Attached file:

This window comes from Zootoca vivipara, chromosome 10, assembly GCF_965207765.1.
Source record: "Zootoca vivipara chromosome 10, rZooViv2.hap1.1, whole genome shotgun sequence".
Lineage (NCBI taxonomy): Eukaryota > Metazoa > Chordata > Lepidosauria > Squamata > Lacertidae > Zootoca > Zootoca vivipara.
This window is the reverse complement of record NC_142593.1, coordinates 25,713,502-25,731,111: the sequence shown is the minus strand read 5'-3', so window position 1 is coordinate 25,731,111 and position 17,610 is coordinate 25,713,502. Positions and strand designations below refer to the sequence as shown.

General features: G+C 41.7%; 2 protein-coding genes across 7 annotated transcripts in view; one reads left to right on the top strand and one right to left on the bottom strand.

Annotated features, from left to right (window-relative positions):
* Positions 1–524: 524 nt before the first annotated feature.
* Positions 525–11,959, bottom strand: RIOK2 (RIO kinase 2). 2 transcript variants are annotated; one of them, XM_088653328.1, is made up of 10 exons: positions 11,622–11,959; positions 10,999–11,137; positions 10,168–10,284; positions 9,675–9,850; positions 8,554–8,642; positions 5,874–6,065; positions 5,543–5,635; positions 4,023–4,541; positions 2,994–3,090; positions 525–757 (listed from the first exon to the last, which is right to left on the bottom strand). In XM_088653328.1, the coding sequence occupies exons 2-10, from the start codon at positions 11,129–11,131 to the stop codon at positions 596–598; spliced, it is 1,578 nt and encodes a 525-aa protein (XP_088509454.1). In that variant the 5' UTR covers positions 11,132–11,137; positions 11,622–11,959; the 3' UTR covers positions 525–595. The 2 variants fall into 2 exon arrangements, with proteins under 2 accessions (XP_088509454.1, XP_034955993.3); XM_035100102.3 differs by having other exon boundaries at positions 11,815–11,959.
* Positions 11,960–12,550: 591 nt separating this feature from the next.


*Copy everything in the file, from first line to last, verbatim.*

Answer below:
This window comes from Zootoca vivipara, chromosome 10, assembly GCF_965207765.1.
Source record: "Zootoca vivipara chromosome 10, rZooViv2.hap1.1, whole genome shotgun sequence".
Lineage (NCBI taxonomy): Eukaryota > Metazoa > Chordata > Lepidosauria > Squamata > Lacertidae > Zootoca > Zootoca vivipara.
This window is the reverse complement of record NC_142593.1, coordinates 25,713,502-25,731,111: the sequence shown is the minus strand read 5'-3', so window position 1 is coordinate 25,731,111 and position 17,610 is coordinate 25,713,502. Positions and strand designations below refer to the sequence as shown.

General features: G+C 41.7%; 2 protein-coding genes across 7 annotated transcripts in view; one reads left to right on the top strand and one right to left on the bottom strand.

Annotated features, from left to right (window-relative positions):
* Positions 1–524: 524 nt before the first annotated feature.
* Positions 525–11,959, bottom strand: RIOK2 (RIO kinase 2). 2 transcript variants are annotated; one of them, XM_088653328.1, is made up of 10 exons: positions 11,622–11,959; positions 10,999–11,137; positions 10,168–10,284; positions 9,675–9,850; positions 8,554–8,642; positions 5,874–6,065; positions 5,543–5,635; positions 4,023–4,541; positions 2,994–3,090; positions 525–757 (listed from the first exon to the last, which is right to left on the bottom strand). In XM_088653328.1, the coding sequence occupies exons 2-10, from the start codon at positions 11,129–11,131 to the stop codon at positions 596–598; spliced, it is 1,578 nt and encodes a 525-aa protein (XP_088509454.1). In that variant the 5' UTR covers positions 11,132–11,137; positions 11,622–11,959; the 3' UTR covers positions 525–595. The 2 variants fall into 2 exon arrangements, with proteins under 2 accessions (XP_088509454.1, XP_034955993.3); XM_035100102.3 differs by having other exon boundaries at positions 11,815–11,959.
* Positions 11,960–12,550: 591 nt separating this feature from the next.